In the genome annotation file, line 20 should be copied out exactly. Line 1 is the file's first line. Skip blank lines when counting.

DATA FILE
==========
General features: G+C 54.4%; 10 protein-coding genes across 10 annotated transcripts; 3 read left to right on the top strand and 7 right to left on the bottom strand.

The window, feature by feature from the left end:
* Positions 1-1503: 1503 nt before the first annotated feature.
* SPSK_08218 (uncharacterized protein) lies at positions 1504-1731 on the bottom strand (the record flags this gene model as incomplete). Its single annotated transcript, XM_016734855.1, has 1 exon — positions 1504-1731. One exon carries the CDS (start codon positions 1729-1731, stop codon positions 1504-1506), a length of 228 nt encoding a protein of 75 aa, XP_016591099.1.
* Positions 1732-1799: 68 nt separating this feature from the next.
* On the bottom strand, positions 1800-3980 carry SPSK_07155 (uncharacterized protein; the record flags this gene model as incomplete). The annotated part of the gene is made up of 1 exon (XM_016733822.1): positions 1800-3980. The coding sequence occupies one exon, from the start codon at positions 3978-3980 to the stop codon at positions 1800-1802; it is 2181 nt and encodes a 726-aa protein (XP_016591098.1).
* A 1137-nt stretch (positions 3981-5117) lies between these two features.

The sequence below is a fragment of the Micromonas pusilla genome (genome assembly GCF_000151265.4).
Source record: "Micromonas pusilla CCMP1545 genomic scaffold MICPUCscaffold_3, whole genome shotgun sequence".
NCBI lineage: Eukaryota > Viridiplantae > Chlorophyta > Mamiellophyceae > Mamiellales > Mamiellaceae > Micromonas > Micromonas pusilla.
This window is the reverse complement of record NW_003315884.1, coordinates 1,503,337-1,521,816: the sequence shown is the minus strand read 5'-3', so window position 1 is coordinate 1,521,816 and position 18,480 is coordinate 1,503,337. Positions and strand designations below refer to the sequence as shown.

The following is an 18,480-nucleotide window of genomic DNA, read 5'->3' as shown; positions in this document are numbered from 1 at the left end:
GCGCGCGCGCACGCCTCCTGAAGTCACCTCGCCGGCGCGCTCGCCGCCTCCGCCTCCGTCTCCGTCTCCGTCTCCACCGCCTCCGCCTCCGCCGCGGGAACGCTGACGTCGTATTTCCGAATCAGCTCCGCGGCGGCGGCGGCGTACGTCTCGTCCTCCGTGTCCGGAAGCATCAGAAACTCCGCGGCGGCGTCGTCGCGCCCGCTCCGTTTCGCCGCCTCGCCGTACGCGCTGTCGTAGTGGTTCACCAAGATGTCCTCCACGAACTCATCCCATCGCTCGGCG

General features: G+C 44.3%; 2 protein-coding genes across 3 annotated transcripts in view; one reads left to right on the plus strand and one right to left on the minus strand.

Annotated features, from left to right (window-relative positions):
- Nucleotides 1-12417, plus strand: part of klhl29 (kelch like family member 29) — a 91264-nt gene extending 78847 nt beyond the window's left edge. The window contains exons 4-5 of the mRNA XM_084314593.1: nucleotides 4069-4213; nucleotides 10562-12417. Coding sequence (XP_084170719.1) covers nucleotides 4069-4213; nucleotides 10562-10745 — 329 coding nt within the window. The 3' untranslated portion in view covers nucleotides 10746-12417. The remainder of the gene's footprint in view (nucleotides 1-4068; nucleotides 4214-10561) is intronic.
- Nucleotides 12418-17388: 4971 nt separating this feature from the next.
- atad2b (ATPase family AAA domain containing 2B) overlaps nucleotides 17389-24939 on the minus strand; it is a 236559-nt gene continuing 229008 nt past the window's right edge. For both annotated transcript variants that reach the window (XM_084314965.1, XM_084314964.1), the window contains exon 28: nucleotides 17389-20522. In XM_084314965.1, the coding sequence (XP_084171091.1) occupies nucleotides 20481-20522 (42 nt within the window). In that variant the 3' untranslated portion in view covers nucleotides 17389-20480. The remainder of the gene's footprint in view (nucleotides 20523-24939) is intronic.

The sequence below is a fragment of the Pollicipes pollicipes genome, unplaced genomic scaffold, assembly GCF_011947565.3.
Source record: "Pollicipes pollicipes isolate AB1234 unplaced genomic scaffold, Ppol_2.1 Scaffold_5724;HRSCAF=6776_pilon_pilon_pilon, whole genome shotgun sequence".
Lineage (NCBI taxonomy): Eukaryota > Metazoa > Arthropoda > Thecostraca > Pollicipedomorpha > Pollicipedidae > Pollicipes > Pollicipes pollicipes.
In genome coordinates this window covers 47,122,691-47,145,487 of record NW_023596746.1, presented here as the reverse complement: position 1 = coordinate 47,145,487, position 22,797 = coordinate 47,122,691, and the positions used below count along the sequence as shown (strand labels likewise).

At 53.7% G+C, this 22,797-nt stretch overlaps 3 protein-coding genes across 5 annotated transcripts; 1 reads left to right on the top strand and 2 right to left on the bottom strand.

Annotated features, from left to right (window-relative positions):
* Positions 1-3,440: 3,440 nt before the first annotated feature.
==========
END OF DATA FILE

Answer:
Source record: "Pollicipes pollicipes isolate AB1234 unplaced genomic scaffold, Ppol_2.1 Scaffold_5724;HRSCAF=6776_pilon_pilon_pilon, whole genome shotgun sequence".